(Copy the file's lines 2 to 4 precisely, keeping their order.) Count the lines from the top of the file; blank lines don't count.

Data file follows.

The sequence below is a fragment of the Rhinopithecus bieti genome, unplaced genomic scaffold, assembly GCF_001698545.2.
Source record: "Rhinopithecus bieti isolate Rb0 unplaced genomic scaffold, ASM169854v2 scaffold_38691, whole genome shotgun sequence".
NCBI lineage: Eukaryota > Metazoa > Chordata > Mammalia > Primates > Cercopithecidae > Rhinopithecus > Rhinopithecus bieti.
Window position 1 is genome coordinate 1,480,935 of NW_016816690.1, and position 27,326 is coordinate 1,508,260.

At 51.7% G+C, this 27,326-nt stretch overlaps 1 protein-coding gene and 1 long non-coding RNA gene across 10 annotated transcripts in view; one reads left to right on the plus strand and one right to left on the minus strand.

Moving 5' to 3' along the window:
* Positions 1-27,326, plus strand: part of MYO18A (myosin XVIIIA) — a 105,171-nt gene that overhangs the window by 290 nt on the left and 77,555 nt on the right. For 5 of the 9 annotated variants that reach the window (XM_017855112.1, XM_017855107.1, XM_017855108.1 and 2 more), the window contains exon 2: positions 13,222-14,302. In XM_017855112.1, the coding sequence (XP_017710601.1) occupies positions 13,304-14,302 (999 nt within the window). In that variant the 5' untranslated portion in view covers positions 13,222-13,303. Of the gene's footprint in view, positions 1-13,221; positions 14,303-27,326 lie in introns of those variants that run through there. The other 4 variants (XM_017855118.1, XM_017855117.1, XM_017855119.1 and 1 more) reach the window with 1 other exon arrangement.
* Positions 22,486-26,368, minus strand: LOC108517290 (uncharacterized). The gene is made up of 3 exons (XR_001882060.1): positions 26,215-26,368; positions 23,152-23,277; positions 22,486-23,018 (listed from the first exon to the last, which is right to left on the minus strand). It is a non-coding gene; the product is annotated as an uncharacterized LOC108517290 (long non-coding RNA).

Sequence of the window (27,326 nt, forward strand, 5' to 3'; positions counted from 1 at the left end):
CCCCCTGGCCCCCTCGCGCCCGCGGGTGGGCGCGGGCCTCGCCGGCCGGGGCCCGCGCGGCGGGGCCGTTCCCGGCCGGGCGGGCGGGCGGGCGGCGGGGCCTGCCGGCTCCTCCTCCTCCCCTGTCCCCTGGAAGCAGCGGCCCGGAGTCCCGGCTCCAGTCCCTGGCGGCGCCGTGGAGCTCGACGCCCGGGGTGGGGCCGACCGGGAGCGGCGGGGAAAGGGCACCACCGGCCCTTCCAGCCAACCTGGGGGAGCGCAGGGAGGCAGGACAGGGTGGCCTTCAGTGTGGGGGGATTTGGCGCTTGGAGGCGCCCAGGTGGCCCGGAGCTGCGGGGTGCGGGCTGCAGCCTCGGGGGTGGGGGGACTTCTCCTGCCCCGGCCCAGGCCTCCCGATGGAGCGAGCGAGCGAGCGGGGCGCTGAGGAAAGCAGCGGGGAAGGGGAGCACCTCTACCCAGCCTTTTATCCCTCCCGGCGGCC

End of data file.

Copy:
Source record: "Rhinopithecus bieti isolate Rb0 unplaced genomic scaffold, ASM169854v2 scaffold_38691, whole genome shotgun sequence".
NCBI lineage: Eukaryota > Metazoa > Chordata > Mammalia > Primates > Cercopithecidae > Rhinopithecus > Rhinopithecus bieti.
Window position 1 is genome coordinate 1,480,935 of NW_016816690.1, and position 27,326 is coordinate 1,508,260.